Plaintiff's intestate, a switchman employed by defendant, was killed on October 15, 1951 while engaged in placing two box cars on an industry sidetrack located on property of the Bell Fibre Products Corporation in Chicago, Illinois. He was a member of a switching crew consisting of himself, the head brakeman, fireman, engineer and yard conductor. The working hours of the crew were between 12:00 midnight and 8:00 a.m., and the accident happened sometime around 3:30 a.m. Defendant railroad's main track runs approximately in a north and south direction at the general vicinity of the place of the accident. A switch track branches off of defendant's westbound main track and continues in a northerly direction from a switch point which is termed the "entrance switch" in the testimony. On the Bell Fibre property, which is to the east of the defendant's tracks, the switch track branches into two tracks, one of which curves to the east while the one involved proceeds in a northerly direction parallel to the west wall of the plant. When the crew came to the entrance switch the caboose was cut off and left standing on the main line attended by the brakeman. Decedent threw the entrance switch, while the yard conductor, Fietze, walked to the plant switch and lined it for the track parallel to the building. It was a dark morning and there were no lights about these switch tracks. There were two cars on the movement with an engine pushing them through a space referred to as a "tunnel," made by the sides and overhang of the adjoining building. About 15 feet north of the north end of this tunnel the lead car became derailed. Plaintiff's intestate was riding at the head of this car and was controlling the movement. It was proceeding about 3 or 4 miles an hour at the time of the accident. Fietze was standing some distance to the south for the purpose of passing signals between decedent and the engineer, and, because of a slight curve beyond the switch, he stepped some 10 feet to the east in order to be able to give the signal. As Fietze was watching the cars his attention was attracted by a shadow "going against the wall." He yelled for the engineer to stop. The engineer did so, moving about 3 or 4 feet after he heard the shout. The front wheels of the lead car had become derailed and thrown against the side of the concrete wall adjacent to the track, and when Fietze walked to the head of the movement he saw decedent's dead body crushed between the lead car and the wall. Between the tracks were the broken remnants of a "dolly" which had been used for 2 or 3 years before the accident by Bell Fibre Products Corporation for the movement of tools and material about its plant. This dolly was about 7 or 8 feet in length and was constructed of metal angle irons. It operated by means of flanged wheels on steel rails within the plant. It was made in the machine shop of the Bell plant. It extended 10 or 12 inches above the track level and at the time of the accident had no lights or any warning devices about it.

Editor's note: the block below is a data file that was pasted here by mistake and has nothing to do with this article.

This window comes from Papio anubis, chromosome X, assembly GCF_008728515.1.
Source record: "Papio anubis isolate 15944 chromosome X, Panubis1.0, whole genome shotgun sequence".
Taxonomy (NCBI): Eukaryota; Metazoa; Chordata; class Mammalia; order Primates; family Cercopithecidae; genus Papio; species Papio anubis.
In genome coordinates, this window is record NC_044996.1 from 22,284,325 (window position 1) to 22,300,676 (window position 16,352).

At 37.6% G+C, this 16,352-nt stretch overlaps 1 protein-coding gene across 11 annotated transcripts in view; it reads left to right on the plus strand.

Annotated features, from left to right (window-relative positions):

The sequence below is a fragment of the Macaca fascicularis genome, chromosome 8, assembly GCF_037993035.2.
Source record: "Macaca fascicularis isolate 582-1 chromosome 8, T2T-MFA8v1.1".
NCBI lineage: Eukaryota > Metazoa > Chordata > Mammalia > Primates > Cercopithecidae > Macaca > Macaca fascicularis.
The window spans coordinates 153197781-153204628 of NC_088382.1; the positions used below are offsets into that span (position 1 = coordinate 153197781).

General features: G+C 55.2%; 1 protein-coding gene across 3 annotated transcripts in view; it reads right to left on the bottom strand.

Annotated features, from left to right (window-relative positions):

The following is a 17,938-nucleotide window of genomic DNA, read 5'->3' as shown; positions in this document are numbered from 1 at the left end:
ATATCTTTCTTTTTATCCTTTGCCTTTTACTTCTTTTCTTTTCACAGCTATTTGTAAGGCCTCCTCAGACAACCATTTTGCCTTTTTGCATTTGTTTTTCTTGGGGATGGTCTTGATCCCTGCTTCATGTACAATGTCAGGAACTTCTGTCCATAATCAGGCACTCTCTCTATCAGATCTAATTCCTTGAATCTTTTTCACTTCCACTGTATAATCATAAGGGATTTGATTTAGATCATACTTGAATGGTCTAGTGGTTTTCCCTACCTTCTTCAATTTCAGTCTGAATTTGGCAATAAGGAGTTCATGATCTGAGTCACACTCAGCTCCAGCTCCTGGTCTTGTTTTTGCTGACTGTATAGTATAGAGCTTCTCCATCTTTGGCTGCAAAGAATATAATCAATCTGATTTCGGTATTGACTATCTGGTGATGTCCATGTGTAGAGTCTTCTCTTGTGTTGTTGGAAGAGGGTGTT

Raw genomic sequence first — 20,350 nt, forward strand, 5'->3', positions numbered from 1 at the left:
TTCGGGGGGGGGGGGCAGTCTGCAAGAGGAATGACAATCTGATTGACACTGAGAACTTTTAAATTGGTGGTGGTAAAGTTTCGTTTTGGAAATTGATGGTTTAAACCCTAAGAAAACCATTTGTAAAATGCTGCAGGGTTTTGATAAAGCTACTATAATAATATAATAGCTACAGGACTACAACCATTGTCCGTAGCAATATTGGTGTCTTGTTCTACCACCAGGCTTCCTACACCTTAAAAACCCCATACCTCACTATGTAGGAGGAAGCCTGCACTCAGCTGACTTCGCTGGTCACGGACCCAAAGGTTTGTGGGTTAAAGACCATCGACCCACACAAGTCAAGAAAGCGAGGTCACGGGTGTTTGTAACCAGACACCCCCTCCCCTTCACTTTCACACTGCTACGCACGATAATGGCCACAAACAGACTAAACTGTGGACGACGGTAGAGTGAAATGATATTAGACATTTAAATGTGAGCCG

Before considering the particular charges of negligence charged in the complaint and argued by plaintiff to have been established, we shall have in mind certain basic legal principles governing this type of case.